Tuesday, April 5, 2011

In Memory of Cindy: The Land Of The Quartchyard

One year in the 1980s a newspaper representing the invisible New York called for submissions to a contest of autobiographies about living in New York. I wrote about the land of the quartchyard (which is how we said courtyard which is where we grew up).

Cindy was part of the story. On my way to deliver the story to the office - this was before email was invented - I ran into Cindy on the street. We walked the envelope together to the offices of the newspaper. On the way, we met one of my "uptown" (ie East Village) friends. I never was more proud as when I introduced Cindy to my friend.

I didn't win. They were wrong. The piece was recently accepted into an anthology about the Lower East Side. And tonight I got the news that Cindy just died. Days before her 52nd birthday.

The Land of the Quartchyard
(1980s. revised 2006)

I grew up in the good part of a bad neighborhood. I thought we were rich. And, compared to others, we probably were. Rich meant a home that was warm, leak free, more than two rooms, in an apartment building with reasonably clean halls, and an elevator that ran almost all the time. Amalgamated Dwellings. My mother still lives there.

It was called the Courtyard but we pronounced it Quartchyard. I didn’t know I said it like that until my cousins from Philadelphia told me I did. I thought I was talking English like the rest of the world.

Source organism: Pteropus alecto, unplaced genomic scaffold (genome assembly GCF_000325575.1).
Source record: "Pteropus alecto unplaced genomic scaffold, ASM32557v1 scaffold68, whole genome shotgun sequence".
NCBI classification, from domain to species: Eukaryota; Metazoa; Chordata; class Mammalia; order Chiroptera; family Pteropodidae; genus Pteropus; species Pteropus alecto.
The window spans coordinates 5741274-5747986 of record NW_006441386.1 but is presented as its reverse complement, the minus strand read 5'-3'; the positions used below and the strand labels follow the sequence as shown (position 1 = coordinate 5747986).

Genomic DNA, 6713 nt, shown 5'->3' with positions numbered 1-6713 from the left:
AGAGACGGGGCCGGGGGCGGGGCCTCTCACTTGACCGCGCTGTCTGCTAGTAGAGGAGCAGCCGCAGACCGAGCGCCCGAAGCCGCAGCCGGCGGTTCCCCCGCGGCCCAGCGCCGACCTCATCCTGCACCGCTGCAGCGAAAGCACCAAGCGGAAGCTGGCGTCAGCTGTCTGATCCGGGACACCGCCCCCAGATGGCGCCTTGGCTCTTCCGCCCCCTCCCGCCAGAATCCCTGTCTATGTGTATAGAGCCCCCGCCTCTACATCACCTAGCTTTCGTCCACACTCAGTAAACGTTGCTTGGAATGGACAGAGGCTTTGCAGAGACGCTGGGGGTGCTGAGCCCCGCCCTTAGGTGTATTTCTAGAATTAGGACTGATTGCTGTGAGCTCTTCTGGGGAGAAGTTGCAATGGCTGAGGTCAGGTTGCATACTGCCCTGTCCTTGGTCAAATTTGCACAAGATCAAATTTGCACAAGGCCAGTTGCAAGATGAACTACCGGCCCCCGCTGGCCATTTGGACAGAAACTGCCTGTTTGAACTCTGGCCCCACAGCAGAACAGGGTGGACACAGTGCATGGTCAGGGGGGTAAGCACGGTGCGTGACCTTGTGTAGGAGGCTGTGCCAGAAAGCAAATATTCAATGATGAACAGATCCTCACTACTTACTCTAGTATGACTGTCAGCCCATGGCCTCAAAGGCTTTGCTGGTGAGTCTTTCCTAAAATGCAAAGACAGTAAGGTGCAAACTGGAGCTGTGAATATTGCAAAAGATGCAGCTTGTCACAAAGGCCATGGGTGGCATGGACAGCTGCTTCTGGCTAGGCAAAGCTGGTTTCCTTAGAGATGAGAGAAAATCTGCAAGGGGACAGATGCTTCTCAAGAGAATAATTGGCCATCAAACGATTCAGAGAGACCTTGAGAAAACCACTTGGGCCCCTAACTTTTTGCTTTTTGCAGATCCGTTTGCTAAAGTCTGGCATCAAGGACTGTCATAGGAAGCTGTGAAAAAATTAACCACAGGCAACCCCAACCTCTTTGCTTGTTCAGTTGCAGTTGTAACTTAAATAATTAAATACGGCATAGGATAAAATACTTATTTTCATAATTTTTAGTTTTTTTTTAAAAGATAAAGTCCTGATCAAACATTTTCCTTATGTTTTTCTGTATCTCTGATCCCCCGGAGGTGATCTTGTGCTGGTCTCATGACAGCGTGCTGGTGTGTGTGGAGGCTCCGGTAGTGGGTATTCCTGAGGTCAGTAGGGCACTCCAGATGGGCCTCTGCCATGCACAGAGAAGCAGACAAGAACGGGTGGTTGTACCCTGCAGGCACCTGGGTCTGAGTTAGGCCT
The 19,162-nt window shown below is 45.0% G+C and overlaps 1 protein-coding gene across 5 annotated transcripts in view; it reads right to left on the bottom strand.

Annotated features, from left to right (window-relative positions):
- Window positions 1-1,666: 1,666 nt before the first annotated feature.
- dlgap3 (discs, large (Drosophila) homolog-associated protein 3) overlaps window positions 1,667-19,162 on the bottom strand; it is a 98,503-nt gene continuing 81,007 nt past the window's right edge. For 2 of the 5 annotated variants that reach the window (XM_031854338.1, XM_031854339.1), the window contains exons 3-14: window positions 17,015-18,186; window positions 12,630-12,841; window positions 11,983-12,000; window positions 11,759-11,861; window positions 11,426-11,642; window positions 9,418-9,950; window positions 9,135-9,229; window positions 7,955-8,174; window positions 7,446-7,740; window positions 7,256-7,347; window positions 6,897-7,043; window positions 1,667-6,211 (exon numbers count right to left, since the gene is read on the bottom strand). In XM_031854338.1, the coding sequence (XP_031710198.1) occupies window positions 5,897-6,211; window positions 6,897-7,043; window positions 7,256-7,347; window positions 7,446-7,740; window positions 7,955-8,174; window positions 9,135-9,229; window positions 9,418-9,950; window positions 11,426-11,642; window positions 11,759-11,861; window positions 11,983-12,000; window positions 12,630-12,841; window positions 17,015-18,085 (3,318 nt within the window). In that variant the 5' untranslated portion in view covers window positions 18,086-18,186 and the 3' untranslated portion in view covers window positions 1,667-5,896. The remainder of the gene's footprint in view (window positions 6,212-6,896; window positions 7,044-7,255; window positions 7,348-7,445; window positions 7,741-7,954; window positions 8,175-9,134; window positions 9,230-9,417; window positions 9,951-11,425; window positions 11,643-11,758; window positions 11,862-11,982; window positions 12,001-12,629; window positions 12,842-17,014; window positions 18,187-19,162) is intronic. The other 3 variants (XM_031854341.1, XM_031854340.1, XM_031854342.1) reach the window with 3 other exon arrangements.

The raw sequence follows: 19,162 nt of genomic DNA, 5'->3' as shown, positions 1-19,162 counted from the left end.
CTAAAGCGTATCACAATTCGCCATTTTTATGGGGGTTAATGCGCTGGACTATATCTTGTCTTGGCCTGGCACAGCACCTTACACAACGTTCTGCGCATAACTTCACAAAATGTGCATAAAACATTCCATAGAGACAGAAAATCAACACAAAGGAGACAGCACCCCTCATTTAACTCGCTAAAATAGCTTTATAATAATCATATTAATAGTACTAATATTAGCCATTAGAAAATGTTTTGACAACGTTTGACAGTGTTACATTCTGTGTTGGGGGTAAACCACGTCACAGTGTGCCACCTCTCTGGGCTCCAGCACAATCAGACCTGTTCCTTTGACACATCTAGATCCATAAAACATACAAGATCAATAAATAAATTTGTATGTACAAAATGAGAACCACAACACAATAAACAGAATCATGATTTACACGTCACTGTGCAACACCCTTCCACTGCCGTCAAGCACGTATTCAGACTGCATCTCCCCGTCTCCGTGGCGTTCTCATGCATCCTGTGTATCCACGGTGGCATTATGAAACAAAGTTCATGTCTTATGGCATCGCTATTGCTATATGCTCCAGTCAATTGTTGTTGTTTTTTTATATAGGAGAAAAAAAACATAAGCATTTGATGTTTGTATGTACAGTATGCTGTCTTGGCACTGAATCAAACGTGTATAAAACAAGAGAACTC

Amalgamated was built by garment union people. It was the first North American housing cooperative built in a European courtyard style. A graduate student of architecture told me that in one of those “I-know-NY-I’ve-lived-here-ten minutes” tone of voice. He did take a break from his throne when I told him I had grown up in that there North American European courtyard. The conversation ended when he started talking to me like I was a pushy Jewish woman looking for a husband because that’s what he knew from TV. Go figure these tourists.

Amalgamated may have been the first whatever in north wherever but for us it was nothing but housing we could own at money we could afford. It was working people. It was socialism in brick. It was a mansion compared to the slums in the neighborhood. Mrs. F. on the 6th floor said she remembered watching Amalgamated be built and the neighborhood just abuzz with talk because there was going to be INDOOR PLUMBING and ELEVATORS like “Park Avenue going up in the middle of the Lower East Side.” She told me she was practically fainting when she moved in later.

Gary from the D building grew up in the tougher city projects on the other side of the Williamsburg Bridge. He used to come to the archway of the courtyard and think, “This must be the Garden of Eden.” He really believed it was. When his family moved in, his mother would get him to behave by threatening to tell the management what a bad boy he was and how, if he didn’t straighten up and fly right, they’d have to move back to the city projects. Terrified the shit out of him.